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About Vertebratus

This form of the high ice-crystal cloud Cirrus is named from the Latin for ‘having vertebrae’ because its icy streaks fan out like ribs from a central spine to resemble the skeleton of a fish.

The cloud forms with the winds up at cloud level flowing down the length of its spine. The cloud’s ice crystals likely fall through ‘shearing’ winds – which is when wind velocity varies markedly with altitude – and they typically fall from faster into slower wind speeds. The air that the ice crystals fall into below likely contains more moisture. This would account for why the cloud streaks spread outwards to form the branching ribs of the cloudy skeleton. As they fall and trail behind in the slower winds, the ice crystals act as catalysts for the formation of more ice, and so they become more plentiful within the lower, moisture airflows. In other words, the falling ice crystals encourage more crystals to form as they fall. This combined effect of the falling crystals trailing behind and spreading out likely gives the formation of Cirrus its distinctive skeleton appearance. The atmospheric conditions needed for vertebratus to develop mean that it is fairly rare.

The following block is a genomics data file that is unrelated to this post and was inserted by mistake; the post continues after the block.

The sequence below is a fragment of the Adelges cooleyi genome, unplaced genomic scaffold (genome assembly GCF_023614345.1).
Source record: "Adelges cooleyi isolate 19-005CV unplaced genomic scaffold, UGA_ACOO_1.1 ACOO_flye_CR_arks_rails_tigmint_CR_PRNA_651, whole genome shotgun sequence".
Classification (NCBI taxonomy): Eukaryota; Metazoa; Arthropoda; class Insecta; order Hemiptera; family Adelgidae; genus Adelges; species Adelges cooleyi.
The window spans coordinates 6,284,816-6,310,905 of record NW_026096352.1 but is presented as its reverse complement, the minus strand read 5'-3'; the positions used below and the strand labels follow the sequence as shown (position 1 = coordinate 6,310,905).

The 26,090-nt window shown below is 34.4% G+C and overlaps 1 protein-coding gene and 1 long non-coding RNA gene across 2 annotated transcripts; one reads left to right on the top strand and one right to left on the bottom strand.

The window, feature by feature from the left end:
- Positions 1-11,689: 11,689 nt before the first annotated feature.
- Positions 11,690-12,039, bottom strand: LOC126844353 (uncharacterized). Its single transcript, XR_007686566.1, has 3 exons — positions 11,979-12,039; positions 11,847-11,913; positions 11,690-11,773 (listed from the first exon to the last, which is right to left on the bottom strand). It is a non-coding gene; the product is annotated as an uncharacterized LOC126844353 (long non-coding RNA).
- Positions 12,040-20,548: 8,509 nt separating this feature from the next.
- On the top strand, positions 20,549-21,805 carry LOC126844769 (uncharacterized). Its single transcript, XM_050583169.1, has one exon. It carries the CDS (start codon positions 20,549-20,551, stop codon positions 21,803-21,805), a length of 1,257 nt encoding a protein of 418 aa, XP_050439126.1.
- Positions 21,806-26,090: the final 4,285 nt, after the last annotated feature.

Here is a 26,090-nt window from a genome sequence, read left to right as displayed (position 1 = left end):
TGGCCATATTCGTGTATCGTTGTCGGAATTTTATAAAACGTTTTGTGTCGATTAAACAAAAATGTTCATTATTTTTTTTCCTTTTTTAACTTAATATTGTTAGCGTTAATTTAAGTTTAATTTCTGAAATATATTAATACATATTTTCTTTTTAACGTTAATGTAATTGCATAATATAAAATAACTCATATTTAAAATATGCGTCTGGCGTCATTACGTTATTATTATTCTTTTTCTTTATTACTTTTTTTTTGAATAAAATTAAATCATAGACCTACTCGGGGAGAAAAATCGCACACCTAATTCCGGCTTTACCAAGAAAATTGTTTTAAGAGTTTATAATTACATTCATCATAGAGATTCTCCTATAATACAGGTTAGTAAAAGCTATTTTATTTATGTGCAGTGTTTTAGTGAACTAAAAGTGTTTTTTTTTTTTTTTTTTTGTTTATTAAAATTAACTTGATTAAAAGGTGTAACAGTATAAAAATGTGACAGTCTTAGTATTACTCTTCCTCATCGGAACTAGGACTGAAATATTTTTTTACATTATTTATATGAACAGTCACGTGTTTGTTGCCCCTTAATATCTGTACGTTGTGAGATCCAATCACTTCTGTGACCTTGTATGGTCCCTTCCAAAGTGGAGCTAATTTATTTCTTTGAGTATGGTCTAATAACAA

Similar formations can develop a little more frequently from aircraft condensation trails. Here, the spine of the cloud begins as a contrail that happens to be aligned to the flow of the high winds, and whose water droplets freeze into ice crystals that fall below into slower, moister airflows. When a vertebratus formation develops from a manmade cloud like this, it is classed as Cirrus vertebratus homogenitus.

Image: Spotted over over the Catalina mountains, Tucson, Arizona, US by Richard Friedman.





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